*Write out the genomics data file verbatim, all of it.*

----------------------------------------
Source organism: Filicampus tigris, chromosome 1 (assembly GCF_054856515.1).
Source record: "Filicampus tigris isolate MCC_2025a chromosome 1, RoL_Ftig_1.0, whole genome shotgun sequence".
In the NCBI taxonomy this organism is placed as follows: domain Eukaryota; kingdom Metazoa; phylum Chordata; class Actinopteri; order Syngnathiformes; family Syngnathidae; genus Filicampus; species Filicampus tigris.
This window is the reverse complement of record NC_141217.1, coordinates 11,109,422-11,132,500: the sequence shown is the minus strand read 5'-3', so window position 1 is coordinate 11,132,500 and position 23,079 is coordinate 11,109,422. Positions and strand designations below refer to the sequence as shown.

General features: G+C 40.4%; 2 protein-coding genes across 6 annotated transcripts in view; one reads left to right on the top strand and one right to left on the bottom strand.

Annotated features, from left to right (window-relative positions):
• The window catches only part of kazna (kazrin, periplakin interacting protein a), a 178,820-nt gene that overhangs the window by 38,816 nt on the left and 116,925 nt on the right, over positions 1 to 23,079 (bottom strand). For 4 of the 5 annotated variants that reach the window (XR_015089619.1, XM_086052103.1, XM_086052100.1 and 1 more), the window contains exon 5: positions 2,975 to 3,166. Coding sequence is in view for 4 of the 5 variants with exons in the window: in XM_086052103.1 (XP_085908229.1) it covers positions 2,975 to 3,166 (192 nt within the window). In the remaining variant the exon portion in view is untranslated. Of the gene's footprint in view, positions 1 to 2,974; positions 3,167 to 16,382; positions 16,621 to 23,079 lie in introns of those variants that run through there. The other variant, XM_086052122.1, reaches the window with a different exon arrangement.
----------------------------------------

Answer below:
Source organism: Filicampus tigris, chromosome 1 (assembly GCF_054856515.1).
Source record: "Filicampus tigris isolate MCC_2025a chromosome 1, RoL_Ftig_1.0, whole genome shotgun sequence".
In the NCBI taxonomy this organism is placed as follows: domain Eukaryota; kingdom Metazoa; phylum Chordata; class Actinopteri; order Syngnathiformes; family Syngnathidae; genus Filicampus; species Filicampus tigris.
This window is the reverse complement of record NC_141217.1, coordinates 11,109,422-11,132,500: the sequence shown is the minus strand read 5'-3', so window position 1 is coordinate 11,132,500 and position 23,079 is coordinate 11,109,422. Positions and strand designations below refer to the sequence as shown.

General features: G+C 40.4%; 2 protein-coding genes across 6 annotated transcripts in view; one reads left to right on the top strand and one right to left on the bottom strand.

Annotated features, from left to right (window-relative positions):
• The window catches only part of kazna (kazrin, periplakin interacting protein a), a 178,820-nt gene that overhangs the window by 38,816 nt on the left and 116,925 nt on the right, over positions 1 to 23,079 (bottom strand). For 4 of the 5 annotated variants that reach the window (XR_015089619.1, XM_086052103.1, XM_086052100.1 and 1 more), the window contains exon 5: positions 2,975 to 3,166. Coding sequence is in view for 4 of the 5 variants with exons in the window: in XM_086052103.1 (XP_085908229.1) it covers positions 2,975 to 3,166 (192 nt within the window). In the remaining variant the exon portion in view is untranslated. Of the gene's footprint in view, positions 1 to 2,974; positions 3,167 to 16,382; positions 16,621 to 23,079 lie in introns of those variants that run through there. The other variant, XM_086052122.1, reaches the window with a different exon arrangement.